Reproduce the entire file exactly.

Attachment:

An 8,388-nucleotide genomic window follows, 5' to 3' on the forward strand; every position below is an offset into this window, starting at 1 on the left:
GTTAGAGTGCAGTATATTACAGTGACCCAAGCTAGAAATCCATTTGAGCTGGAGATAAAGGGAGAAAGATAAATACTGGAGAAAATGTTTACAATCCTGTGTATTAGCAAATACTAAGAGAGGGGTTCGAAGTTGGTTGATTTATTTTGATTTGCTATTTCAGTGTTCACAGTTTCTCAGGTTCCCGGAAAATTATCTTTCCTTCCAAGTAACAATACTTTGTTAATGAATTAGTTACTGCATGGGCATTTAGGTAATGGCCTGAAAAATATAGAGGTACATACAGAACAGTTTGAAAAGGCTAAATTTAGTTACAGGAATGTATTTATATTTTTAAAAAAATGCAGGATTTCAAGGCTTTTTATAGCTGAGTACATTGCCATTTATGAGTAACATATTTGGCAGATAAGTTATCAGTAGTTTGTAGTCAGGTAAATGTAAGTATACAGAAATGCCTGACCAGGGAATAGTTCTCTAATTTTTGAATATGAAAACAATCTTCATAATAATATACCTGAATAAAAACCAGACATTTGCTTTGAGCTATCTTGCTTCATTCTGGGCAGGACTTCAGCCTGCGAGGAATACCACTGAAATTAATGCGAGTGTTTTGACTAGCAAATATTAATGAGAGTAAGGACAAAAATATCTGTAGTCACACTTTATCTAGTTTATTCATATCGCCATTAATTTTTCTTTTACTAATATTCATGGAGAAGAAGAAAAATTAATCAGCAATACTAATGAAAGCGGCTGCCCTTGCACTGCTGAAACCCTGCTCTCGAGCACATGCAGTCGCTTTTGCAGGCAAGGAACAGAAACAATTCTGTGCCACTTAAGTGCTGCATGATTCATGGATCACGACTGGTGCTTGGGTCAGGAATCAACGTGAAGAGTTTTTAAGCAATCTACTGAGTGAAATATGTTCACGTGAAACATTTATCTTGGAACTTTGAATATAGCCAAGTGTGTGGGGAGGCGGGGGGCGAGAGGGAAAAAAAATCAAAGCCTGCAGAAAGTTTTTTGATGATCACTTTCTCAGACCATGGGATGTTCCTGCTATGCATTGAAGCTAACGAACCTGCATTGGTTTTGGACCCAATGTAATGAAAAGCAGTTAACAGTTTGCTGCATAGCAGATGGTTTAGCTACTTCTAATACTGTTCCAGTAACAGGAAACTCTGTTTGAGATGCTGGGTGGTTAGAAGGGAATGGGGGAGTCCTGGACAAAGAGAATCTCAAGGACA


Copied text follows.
An 8,388-nucleotide genomic window follows, 5' to 3' on the forward strand; every position below is an offset into this window, starting at 1 on the left:
GTTAGAGTGCAGTATATTACAGTGACCCAAGCTAGAAATCCATTTGAGCTGGAGATAAAGGGAGAAAGATAAATACTGGAGAAAATGTTTACAATCCTGTGTATTAGCAAATACTAAGAGAGGGGTTCGAAGTTGGTTGATTTATTTTGATTTGCTATTTCAGTGTTCACAGTTTCTCAGGTTCCCGGAAAATTATCTTTCCTTCCAAGTAACAATACTTTGTTAATGAATTAGTTACTGCATGGGCATTTAGGTAATGGCCTGAAAAATATAGAGGTACATACAGAACAGTTTGAAAAGGCTAAATTTAGTTACAGGAATGTATTTATATTTTTAAAAAAATGCAGGATTTCAAGGCTTTTTATAGCTGAGTACATTGCCATTTATGAGTAACATATTTGGCAGATAAGTTATCAGTAGTTTGTAGTCAGGTAAATGTAAGTATACAGAAATGCCTGACCAGGGAATAGTTCTCTAATTTTTGAATATGAAAACAATCTTCATAATAATATACCTGAATAAAAACCAGACATTTGCTTTGAGCTATCTTGCTTCATTCTGGGCAGGACTTCAGCCTGCGAGGAATACCACTGAAATTAATGCGAGTGTTTTGACTAGCAAATATTAATGAGAGTAAGGACAAAAATATCTGTAGTCACACTTTATCTAGTTTATTCATATCGCCATTAATTTTTCTTTTACTAATATTCATGGAGAAGAAGAAAAATTAATCAGCAATACTAATGAAAGCGGCTGCCCTTGCACTGCTGAAACCCTGCTCTCGAGCACATGCAGTCGCTTTTGCAGGCAAGGAACAGAAACAATTCTGTGCCACTTAAGTGCTGCATGATTCATGGATCACGACTGGTGCTTGGGTCAGGAATCAACGTGAAGAGTTTTTAAGCAATCTACTGAGTGAAATATGTTCACGTGAAACATTTATCTTGGAACTTTGAATATAGCCAAGTGTGTGGGGAGGCGGGGGGCGAGAGGGAAAAAAAATCAAAGCCTGCAGAAAGTTTTTTGATGATCACTTTCTCAGACCATGGGATGTTCCTGCTATGCATTGAAGCTAACGAACCTGCATTGGTTTTGGACCCAATGTAATGAAAAGCAGTTAACAGTTTGCTGCATAGCAGATGGTTTAGCTACTTCTAATACTGTTCCAGTAACAGGAAACTCTGTTTGAGATGCTGGGTGGTTAGAAGGGAATGGGGGAGTCCTGGACAAAGAGAATCTCAAGGACA